Commentary: Without major intervention, Indonesia could have 71,000 COVID-19 cases by end-April
Massive COVID-19 rapid testing has begun in major cities and regions including Jakarta, West Java and Banten focusing on vulnerable group, but won’t be enough to stem the spread, say three observers.
JAKARTA: The transmission of the coronavirus in Indonesia, a country with more than a quarter-billion people, may increase exponentially if the government makes no immediate effort to reduce the spread.
Using exponential function analysis, we estimate – with data gathered since Mar 2 and assuming the doubling times are similar as Iran’s and Italy’s – that at the end of April 2020, there may be 11,000 to 71,000 COVID-19 cases in Indonesia.
Indonesia might hit those numbers if the country’s handling of the coronavirus outbreak doesn’t change. Currently, there is scarce information on the location of infected patients, the number of tests carried out and areas to avoid.
There is still a lack of awareness and compliance among the public about social distancing measures. There is also a lack of sanctions against self-quarantine violations.
FRESH EFFORTS AT MANAGING THE OUTBREAK
President Joko Widodo announced Indonesia’s first two COVID-19 cases on Mar 2. In the weeks after, the number of new cases has increased rapidly.
As of Mar 27, the total number of cases nationwide is 1,046, it increased 523 times from the first day cases were announced. And there is still a high possibility of undetected infections in the community.
The Indonesian government has put in a disaster emergency plan for COVID-19 outbreak up to May 29, 2020.
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Since Mar 20, the first rapid tests has been conducted in South Jakarta and the government has converted four apartment towers of the Kemayoran Athletes Village in Jakarta as a new emergency hospital to handle COVID-19 patients.
A campaign for social distancing has also begun. However, many still criticise the scale and effectiveness of these initiatives.
THE FASTING MONTH
The Islamic fasting month Ramadan will start in end-April. During this time, Muslims, that make up the majority of Indonesia’s population, hold many activities together that involve close contact, such as breaking the fast in the evening and the following congregational prayer at mosques.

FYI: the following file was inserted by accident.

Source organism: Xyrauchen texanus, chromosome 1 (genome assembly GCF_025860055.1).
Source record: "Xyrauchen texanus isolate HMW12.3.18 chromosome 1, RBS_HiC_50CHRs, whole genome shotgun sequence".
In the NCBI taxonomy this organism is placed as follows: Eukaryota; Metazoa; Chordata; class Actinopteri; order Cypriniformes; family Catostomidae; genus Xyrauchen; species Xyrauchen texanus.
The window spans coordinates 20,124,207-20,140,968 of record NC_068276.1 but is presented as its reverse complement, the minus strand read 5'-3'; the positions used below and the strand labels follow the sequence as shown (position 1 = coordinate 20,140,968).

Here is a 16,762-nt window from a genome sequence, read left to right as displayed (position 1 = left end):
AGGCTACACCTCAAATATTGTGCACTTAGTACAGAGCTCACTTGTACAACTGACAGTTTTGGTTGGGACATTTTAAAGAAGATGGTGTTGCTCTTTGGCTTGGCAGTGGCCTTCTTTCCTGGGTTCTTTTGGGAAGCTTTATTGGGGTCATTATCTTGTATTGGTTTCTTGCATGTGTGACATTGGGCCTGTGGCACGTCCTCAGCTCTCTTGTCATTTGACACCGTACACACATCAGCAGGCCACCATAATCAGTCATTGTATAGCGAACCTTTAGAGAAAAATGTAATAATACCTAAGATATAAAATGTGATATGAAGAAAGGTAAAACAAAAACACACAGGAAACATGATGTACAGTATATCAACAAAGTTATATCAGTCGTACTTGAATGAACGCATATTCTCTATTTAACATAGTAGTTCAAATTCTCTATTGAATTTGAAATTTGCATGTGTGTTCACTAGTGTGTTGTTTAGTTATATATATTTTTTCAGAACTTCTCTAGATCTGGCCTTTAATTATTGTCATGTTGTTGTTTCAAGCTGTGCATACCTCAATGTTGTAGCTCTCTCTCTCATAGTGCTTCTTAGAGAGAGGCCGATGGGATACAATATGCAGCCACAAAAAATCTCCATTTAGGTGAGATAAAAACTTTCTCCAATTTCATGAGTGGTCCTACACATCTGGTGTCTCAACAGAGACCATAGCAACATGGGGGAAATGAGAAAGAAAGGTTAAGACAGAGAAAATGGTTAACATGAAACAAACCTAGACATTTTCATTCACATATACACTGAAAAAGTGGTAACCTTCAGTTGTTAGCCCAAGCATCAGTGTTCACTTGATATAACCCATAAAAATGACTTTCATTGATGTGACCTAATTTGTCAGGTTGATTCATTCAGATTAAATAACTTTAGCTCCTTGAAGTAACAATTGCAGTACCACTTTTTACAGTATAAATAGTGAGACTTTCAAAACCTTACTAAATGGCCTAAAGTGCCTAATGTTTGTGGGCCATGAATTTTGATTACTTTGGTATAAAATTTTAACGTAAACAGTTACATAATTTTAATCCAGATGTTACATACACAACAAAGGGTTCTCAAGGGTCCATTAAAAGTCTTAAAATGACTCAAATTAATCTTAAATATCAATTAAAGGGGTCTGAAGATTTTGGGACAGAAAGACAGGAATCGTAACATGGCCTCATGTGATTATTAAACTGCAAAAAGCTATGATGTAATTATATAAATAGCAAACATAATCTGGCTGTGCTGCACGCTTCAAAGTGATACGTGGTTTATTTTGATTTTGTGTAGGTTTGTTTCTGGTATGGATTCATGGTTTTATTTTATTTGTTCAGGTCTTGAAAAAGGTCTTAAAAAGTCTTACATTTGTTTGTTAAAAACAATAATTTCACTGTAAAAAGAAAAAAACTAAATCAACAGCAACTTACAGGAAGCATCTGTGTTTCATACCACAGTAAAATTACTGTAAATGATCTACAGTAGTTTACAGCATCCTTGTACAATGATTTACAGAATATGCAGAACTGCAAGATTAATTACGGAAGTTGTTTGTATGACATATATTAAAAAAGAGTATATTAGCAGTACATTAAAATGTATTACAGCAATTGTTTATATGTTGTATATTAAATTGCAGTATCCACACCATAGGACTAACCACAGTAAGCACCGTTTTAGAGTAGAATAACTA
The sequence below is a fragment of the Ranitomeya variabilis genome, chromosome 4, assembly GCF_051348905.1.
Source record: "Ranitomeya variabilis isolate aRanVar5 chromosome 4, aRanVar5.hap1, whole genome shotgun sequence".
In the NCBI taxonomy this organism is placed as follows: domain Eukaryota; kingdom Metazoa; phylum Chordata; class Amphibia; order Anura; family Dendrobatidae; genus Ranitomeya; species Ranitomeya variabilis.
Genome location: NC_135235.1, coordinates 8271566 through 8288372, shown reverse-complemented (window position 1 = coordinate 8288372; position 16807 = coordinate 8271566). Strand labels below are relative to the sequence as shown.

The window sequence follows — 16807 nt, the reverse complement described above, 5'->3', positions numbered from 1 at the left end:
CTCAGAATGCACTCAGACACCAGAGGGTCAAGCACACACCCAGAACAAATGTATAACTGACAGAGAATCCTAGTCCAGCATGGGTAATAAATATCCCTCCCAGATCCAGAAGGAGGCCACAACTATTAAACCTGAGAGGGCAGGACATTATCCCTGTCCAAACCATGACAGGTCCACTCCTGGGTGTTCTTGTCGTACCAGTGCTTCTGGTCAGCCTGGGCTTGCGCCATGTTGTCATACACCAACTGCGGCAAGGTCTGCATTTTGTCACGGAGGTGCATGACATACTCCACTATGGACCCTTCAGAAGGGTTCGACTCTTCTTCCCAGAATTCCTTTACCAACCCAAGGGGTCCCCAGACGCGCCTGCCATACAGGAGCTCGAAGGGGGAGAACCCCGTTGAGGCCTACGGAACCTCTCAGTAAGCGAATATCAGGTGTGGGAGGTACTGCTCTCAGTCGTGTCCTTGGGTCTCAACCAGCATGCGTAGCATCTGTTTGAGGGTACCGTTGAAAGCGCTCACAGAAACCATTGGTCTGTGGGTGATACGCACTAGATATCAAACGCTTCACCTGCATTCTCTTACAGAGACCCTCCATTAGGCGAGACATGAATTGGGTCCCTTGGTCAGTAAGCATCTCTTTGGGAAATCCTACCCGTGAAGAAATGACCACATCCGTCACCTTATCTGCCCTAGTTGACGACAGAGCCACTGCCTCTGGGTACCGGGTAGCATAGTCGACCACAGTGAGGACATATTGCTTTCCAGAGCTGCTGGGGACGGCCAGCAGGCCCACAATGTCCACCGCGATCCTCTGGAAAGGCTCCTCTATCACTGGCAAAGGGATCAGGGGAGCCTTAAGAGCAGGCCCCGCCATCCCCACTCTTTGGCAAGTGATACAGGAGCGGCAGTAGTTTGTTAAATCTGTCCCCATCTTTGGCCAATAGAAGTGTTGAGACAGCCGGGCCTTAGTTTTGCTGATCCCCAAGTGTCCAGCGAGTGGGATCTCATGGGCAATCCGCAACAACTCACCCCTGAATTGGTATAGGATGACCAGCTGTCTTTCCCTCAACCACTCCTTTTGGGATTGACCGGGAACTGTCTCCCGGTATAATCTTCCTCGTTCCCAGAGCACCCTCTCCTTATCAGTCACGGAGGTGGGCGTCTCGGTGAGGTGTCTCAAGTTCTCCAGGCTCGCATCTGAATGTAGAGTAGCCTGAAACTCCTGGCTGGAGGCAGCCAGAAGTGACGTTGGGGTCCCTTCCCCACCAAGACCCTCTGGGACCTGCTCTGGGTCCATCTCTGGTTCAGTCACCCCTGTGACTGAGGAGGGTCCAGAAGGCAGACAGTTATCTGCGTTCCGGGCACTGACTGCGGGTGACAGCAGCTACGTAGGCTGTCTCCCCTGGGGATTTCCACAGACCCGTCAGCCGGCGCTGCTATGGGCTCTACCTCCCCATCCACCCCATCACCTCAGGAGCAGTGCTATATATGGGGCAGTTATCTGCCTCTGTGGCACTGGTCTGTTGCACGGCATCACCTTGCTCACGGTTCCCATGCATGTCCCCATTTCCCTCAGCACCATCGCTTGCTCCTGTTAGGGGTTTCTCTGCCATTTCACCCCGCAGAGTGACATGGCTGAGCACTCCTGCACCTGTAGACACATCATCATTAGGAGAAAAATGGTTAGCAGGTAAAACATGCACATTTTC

In late May, there will be holidays marking the end of Ramadan. Nearly 15 million people usually leave Jakarta during this time to travel to West Java, Central Java, East Java and other provinces to celebrate the Islamic holiday.
Indonesia should learn from the mass meeting over 40,000 families ahead of the Lunar New Year in the Baibuting District, Wuhan, China on Jan 18. The meeting is thought to be the initial medium of the mass spread of the disease throughout mainland China, which then spread into 198 countries and territories.
HOW BAD IT COULD GET FOR INDONESIA
Theoretically, interventions such as limiting social gatherings, mass testing and the isolation of positive cases should slow the number of new cases down.
Without these strict restrictions, the growth in the number of COVID-19 patients will be exponential. This means that for every similar period, the number of patients multiplies by the number of patients before.
For example, if the number of patients increases by two every day, each patient transmits to two people per day. So, the number of patients on the first day to the 7th day would be: One, two, four, eight, 16, 32 and 64.
In this first week, medical staff would still be able to handle the number of patients they need to treat. But if the doubling continues, at the end of the second week, the number of patients will be 8,192. By the end of the third week, it will pass the 1 million mark.
By the end of the fourth week, the number will break past 10 million and be at 13,421,728.
This rate of increase is dynamic, depending on the period analysed and interventions conducted to slow the spread of the virus.
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To prevent the health system from being overwhelmed with patients, the doubling must be stopped as soon as possible, at the beginning of the outbreak, when the number of patients is still small.
THE FOUR PHASES OF AN OUTBREAK
In general, an infectious disease outbreak has four periods: The delay phase, the exponential phase, the static phase and the decline phase.
The delay phase is the initial phase when there are only a few people coming to medical facilities with complaints.
The incubation period provides an opportunity for the virus to multiply and spread from one person to another.
Some people who have COVID-19 do not show symptoms. Without testing, they may not realise they are carriers of the virus.
In this phase, most health authorities and the community tend to be ignorant and in some cases in denial of a looming problem.
South Korea, for example, reported its first case on Jan 20. Four weeks later, the number of new cases only reached 30.
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On Feb 18, a COVID-19 confirmed patient attended a routine religious event at a church which was also attended by many other people. Two days after that, the number of cases exploded to 346.
There was a delay phase of four weeks during which health authorities were only tracing contacts of positive cases and not putting in place drastic interventions.
After that, there was an exponential growth of cases. As of Mar 18, almost four weeks after the exponential phase began, South Korea reported 8,413 cases and 81 deaths.